I owe an estimated tax penalty for Maryland ???
I inherited a large sum of money last year and when I got the disbursment I did not know that the financial inst did not take out maryland tax only Fed. I did my taxes yesterday and ended up owing $5050 in MD state taxes. We had paid into $4800 through payroll deductions.
Is there a way to get around having to pay the penalty for a situation like this.
This is the 1st time we ever owed taxes and always got a refund.
I know ignorance is no exception to the law but there should be some leniency in cases such as a disbursemant of a death benefit.
I look forward to your imput.
- Anonymous1 decade agoFavorite Answer
The shortfall is probably within tolerances for not asserting the penalty. You may also be entitled to an exemption based on last years tax.
- naekuoLv 71 decade ago
Section 10-815 of the Tax-General Article of the Annotated Code of Maryland requires every individual, or individuals filing jointly, who receives taxable income which is not subject to Maryland withholding or from which not enough Maryland tax is withheld to file a Declaration of Estimated Tax if the income can be expected to develop a tax of more than $500 in excess of the Maryland withholding. Furthermore, Sections 13-602 and 13-702 stipulate that any individual so required to file, who either (1) fails to file on the date or dates prescribed; (2) fails to pay the installment or installments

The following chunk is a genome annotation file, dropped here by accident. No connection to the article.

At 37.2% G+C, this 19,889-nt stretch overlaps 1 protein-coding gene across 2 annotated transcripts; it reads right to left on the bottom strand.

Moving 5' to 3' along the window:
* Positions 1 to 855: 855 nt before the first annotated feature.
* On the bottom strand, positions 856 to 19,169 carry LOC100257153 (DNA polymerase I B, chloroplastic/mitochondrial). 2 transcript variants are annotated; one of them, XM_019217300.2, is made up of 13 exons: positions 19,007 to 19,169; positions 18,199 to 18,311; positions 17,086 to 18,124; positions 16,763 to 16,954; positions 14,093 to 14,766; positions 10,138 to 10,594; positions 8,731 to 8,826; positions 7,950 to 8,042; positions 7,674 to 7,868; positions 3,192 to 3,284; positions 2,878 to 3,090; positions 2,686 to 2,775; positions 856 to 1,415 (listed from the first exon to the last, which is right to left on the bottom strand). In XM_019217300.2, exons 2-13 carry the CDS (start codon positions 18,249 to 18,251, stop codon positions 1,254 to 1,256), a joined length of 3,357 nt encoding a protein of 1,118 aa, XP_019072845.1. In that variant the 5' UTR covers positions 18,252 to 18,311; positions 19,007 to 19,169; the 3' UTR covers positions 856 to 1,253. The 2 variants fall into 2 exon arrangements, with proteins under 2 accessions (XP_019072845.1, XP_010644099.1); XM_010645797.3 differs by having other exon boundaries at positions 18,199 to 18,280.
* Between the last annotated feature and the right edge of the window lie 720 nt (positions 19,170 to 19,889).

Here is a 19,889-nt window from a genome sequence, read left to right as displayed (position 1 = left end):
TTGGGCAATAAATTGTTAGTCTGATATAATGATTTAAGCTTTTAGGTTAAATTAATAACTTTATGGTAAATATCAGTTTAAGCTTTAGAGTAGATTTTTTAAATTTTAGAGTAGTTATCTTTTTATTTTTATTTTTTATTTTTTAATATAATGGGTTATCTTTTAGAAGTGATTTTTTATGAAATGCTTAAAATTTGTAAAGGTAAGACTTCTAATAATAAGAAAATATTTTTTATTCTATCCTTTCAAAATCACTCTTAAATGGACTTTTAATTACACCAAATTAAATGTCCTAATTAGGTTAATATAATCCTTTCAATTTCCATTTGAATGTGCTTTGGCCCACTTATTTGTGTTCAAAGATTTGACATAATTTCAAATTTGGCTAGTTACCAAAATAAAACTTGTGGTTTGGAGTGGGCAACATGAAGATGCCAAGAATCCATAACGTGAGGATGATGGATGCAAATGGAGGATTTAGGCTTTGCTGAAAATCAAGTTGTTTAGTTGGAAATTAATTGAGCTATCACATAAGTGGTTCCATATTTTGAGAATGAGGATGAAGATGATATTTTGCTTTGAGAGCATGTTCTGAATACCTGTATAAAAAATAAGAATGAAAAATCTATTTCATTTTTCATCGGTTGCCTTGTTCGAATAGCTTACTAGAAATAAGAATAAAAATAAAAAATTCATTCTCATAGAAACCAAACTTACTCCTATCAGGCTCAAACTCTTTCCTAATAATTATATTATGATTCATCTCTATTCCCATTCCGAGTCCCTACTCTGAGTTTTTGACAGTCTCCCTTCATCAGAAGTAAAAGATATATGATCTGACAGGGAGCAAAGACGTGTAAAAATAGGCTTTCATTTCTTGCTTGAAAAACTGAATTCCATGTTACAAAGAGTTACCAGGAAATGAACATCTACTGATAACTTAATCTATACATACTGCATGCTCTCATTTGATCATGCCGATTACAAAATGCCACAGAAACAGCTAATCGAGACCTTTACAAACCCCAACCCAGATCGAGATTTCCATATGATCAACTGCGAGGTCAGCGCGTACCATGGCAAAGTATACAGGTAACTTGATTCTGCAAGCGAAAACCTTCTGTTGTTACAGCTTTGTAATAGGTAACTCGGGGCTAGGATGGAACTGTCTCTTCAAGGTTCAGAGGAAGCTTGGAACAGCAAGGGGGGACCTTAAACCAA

when due; or (3) estimates a tax less than ninety (90) percent
of the developed tax shown on the return for the current tax year and less than 110% of the tax paid for the prior year, shall be subject to penalty and interest.
PS Recalculate your 502UP. You maybe suprised. Me live in CA :)
- FRANKLv 51 decade ago
You should include a note stating that you were of the opinion that the ALLL the required taxes had been deducted, and that you were receiving a net check. You discovered at tax time that the tax deducted was only for federal tax, and that no Maryland tax was deducted. That should help avoid any penalty.
- Anonymous4 years ago
yes the IRS is nice enough to allow tax payers to pay in installments. However your penalties will still have to be payed over the installments and they will charge interest. Also they raised the fees this year, but if you choose to have direct payment from your checking account it will save you a couple of bucks from fees.